• Be flexible. Allowing your front-line employees to have exceptions to the rules, by creating a means for which workers can exceed expectations, will in turn make customers feel special. Permitting your employees to be creative within the parameters of your business’ core values, states Royce in the article, will help build a strong customer base by providing customers with a more honest and enjoyable experience.
  • Work together. “Your bottom line is never about money — it’s about your relationship with your customers,” asserts Royce in the article. When you encounter any issues with your business, ask yourself it it’s a recurring problem, and if it’s important enough to a large portion of your customers that it needs to be addressed; if so, make the changes immediately to improve customer satisfaction.
  • Incentivize feedback. Turning to customer feedback is a critical way to make the right adjustments to your business. You most often will find comments from either top advocates for your business or very angry customers; however, it’s important to hone in on the customers in the middle. Focusing on these middle-spectrum patrons can help ensure they become lifelong customers. Try incentivizing feedback by offering discounts or specials when customers’ take satisfaction surveys and/or tell you how they feel about your business.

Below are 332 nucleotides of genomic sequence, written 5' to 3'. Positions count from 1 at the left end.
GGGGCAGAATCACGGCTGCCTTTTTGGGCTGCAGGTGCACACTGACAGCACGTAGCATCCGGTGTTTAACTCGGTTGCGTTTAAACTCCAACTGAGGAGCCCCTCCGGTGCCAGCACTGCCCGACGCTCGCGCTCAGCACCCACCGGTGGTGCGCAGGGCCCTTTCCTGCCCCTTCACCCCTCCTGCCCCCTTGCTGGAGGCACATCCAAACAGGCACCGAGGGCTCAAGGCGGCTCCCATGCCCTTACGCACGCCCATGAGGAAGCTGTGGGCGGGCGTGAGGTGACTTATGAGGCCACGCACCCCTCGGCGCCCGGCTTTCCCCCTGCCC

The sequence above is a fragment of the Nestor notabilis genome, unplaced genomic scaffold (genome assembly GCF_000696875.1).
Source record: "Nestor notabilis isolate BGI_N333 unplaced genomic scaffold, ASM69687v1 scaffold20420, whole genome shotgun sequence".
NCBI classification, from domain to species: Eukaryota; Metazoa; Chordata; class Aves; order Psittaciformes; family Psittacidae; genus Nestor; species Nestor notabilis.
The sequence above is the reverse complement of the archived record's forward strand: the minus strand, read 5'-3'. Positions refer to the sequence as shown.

• Cut off negativity. It’s important to know that it’s OK to set customers free when you have gone the extra mile to keep them happy and it’s still not enough. Sometimes the customer isn’t always right, and constantly offering them freebies or discounts when they are unhappy isn’t helping your bottom line.

Check out this entire article here.